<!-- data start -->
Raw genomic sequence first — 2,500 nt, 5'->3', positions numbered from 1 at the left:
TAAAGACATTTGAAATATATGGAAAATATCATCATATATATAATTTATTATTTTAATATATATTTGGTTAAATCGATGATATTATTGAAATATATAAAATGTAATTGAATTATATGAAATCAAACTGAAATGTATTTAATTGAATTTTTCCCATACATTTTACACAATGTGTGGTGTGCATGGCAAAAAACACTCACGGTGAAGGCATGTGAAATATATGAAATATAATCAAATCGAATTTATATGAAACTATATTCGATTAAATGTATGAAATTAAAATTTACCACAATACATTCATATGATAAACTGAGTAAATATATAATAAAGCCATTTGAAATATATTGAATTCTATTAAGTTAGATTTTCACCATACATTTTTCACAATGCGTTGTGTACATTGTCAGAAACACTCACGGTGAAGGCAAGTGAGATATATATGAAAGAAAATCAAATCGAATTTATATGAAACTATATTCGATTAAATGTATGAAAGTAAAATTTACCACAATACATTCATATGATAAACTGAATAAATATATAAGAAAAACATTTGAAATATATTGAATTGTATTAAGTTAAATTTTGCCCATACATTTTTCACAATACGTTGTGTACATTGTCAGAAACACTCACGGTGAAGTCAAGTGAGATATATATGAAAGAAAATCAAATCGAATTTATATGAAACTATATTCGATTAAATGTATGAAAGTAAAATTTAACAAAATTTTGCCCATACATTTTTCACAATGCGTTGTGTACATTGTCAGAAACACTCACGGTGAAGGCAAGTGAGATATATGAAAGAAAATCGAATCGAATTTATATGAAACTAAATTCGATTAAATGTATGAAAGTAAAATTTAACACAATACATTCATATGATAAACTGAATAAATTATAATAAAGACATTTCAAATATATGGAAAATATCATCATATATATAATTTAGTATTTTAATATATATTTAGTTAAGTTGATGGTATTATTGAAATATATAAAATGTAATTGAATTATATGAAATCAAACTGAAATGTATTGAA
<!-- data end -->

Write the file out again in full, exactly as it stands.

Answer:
Raw genomic sequence first — 2,500 nt, 5'->3', positions numbered from 1 at the left:
TAAAGACATTTGAAATATATGGAAAATATCATCATATATATAATTTATTATTTTAATATATATTTGGTTAAATCGATGATATTATTGAAATATATAAAATGTAATTGAATTATATGAAATCAAACTGAAATGTATTTAATTGAATTTTTCCCATACATTTTACACAATGTGTGGTGTGCATGGCAAAAAACACTCACGGTGAAGGCATGTGAAATATATGAAATATAATCAAATCGAATTTATATGAAACTATATTCGATTAAATGTATGAAATTAAAATTTACCACAATACATTCATATGATAAACTGAGTAAATATATAATAAAGCCATTTGAAATATATTGAATTCTATTAAGTTAGATTTTCACCATACATTTTTCACAATGCGTTGTGTACATTGTCAGAAACACTCACGGTGAAGGCAAGTGAGATATATATGAAAGAAAATCAAATCGAATTTATATGAAACTATATTCGATTAAATGTATGAAAGTAAAATTTACCACAATACATTCATATGATAAACTGAATAAATATATAAGAAAAACATTTGAAATATATTGAATTGTATTAAGTTAAATTTTGCCCATACATTTTTCACAATACGTTGTGTACATTGTCAGAAACACTCACGGTGAAGTCAAGTGAGATATATATGAAAGAAAATCAAATCGAATTTATATGAAACTATATTCGATTAAATGTATGAAAGTAAAATTTAACAAAATTTTGCCCATACATTTTTCACAATGCGTTGTGTACATTGTCAGAAACACTCACGGTGAAGGCAAGTGAGATATATGAAAGAAAATCGAATCGAATTTATATGAAACTAAATTCGATTAAATGTATGAAAGTAAAATTTAACACAATACATTCATATGATAAACTGAATAAATTATAATAAAGACATTTCAAATATATGGAAAATATCATCATATATATAATTTAGTATTTTAATATATATTTAGTTAAGTTGATGGTATTATTGAAATATATAAAATGTAATTGAATTATATGAAATCAAACTGAAATGTATTGAA